What does $13 get you? Boom salmon tataki ($5.95), pork gyoza ($4) and miso broiled rice cakes ($3) during happy hour. An extra $7.50 will buy you a sweet-ass cocktail.
Recommended? Does "my boom" mean "my current obsession?" (That's a "yes").
Official tasting notes: As the clever name suggests, Boom Noodle is known for their noodles. But I prefer their small plates, which there are more than a dozen of.
Last week, I diverged from my usual happy hour favorites -- the chilled sesame tofu with shitake mushrooms and boom edamame pure with sweet potato crisps -- and let my friend order. First up: boom salmon tataki with ponzu and shoestring veggies. The sea salt gave it a nice crunch.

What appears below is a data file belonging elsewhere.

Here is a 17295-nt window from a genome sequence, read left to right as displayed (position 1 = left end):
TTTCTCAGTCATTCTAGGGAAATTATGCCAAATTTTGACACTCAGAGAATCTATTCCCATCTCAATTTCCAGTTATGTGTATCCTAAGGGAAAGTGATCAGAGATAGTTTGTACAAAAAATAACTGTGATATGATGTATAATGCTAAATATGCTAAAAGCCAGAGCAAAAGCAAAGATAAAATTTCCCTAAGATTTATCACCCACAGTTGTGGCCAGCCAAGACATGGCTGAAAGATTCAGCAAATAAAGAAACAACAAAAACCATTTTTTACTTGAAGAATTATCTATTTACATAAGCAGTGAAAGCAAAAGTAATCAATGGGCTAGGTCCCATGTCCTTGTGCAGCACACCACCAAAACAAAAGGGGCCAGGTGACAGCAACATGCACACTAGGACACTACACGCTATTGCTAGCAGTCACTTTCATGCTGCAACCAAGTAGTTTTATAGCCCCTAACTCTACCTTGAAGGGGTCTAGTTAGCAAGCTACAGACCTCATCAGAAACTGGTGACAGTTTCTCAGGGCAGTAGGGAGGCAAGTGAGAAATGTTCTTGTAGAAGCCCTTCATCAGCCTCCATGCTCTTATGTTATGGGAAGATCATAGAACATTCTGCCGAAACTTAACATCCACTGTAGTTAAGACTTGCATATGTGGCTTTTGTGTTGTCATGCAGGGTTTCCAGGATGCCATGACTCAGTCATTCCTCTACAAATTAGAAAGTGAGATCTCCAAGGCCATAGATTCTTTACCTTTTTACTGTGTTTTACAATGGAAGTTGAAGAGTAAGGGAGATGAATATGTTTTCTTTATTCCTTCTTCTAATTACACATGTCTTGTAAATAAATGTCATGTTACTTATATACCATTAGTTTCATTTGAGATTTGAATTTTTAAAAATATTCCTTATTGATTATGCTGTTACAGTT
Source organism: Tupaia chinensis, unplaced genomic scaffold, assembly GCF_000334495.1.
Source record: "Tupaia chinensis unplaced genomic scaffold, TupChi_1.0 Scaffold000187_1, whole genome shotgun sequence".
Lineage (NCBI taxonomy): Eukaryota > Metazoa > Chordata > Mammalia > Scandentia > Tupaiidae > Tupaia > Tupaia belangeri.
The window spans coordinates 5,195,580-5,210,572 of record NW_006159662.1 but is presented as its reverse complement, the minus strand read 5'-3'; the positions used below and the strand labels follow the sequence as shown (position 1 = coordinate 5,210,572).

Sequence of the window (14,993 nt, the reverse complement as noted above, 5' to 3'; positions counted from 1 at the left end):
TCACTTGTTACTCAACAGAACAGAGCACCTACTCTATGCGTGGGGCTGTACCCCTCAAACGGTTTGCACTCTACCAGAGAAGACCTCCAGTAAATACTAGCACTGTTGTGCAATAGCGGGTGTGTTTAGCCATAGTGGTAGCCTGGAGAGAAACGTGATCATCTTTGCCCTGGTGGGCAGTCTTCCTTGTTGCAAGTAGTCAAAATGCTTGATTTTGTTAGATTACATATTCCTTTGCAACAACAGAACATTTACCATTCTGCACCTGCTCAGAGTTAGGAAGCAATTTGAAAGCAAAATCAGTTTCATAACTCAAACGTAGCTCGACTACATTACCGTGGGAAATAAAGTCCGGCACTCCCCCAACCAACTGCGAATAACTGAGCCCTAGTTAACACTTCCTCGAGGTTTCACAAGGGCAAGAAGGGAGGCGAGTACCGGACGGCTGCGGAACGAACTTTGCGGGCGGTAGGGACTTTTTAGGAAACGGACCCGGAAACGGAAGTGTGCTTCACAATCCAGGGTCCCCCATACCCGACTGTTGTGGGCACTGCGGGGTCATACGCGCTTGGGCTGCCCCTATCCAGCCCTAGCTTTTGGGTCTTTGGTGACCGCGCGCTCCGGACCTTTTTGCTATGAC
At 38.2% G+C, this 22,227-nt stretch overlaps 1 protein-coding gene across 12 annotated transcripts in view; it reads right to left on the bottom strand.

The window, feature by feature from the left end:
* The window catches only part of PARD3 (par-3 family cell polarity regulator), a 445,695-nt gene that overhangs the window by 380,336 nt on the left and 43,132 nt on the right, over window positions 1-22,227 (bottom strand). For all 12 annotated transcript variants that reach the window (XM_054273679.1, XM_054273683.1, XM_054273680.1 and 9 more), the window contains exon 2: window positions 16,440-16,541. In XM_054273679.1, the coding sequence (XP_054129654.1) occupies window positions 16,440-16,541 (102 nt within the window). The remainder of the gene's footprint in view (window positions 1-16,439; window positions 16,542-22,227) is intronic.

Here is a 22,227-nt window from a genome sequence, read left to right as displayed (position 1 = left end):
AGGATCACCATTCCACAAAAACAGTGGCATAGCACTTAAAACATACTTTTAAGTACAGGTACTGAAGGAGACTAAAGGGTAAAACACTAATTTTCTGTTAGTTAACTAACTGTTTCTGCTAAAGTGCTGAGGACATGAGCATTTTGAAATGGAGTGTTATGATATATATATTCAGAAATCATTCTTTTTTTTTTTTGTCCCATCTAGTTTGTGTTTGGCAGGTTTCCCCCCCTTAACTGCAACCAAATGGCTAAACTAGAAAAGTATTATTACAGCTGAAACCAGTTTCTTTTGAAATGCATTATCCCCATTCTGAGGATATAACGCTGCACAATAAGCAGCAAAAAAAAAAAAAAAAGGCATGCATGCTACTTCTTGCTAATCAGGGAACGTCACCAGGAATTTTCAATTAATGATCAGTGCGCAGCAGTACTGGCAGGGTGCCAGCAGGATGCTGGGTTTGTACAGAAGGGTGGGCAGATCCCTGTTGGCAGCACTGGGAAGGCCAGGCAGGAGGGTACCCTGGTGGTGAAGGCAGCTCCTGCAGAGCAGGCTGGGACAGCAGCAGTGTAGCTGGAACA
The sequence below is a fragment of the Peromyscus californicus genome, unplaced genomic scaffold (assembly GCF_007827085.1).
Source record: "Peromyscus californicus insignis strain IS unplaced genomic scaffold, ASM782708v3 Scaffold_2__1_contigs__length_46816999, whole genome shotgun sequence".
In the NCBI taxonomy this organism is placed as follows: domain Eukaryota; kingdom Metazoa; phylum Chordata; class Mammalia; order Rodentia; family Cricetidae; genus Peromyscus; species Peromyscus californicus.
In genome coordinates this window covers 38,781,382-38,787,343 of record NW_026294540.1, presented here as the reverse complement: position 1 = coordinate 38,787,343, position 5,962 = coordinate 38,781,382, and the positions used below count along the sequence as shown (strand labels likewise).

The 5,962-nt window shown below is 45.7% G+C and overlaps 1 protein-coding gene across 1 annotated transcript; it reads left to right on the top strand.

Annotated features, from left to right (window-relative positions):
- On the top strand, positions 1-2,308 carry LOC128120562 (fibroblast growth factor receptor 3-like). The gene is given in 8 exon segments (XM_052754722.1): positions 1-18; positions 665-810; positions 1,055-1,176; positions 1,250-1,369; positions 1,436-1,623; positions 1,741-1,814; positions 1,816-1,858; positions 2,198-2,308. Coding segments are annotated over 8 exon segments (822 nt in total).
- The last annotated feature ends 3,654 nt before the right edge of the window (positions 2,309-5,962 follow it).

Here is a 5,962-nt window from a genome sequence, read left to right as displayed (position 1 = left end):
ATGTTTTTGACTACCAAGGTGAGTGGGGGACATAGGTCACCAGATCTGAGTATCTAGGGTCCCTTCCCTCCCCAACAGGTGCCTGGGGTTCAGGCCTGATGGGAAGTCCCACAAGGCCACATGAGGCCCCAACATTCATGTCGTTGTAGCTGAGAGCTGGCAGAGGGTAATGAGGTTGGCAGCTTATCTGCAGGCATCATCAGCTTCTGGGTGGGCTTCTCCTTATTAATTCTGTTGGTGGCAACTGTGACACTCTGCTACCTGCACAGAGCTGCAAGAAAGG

We also split the pork gyoza. I know it doesn't look like much, but the dumplings are perfectly pan crisped and served with boom garlic sauce. I could have easily eaten the entire plate.
We also ordered the miso broiled rice cakes with 10 grain rice and caramelized miso sesame veggie slaw and creamy tofu sauce ($3).
If we would have stopped there, our bill would have totalled less than $13. But come on! A third of Boom Noodle is a bar, which serves some of the best cocktails around. Here's my friend, 35th Street Bistro chef, Tom Black sucking down a yuzu cooler ($7.50) made with absolut pear, triple sec and house made lemonade (I drank mine faster. I win!):
The energy of a packed Boom Noodle, with its communal tables and industrial-chic design, is palpable. It's hard not to like this place, even if you don't dig noodles.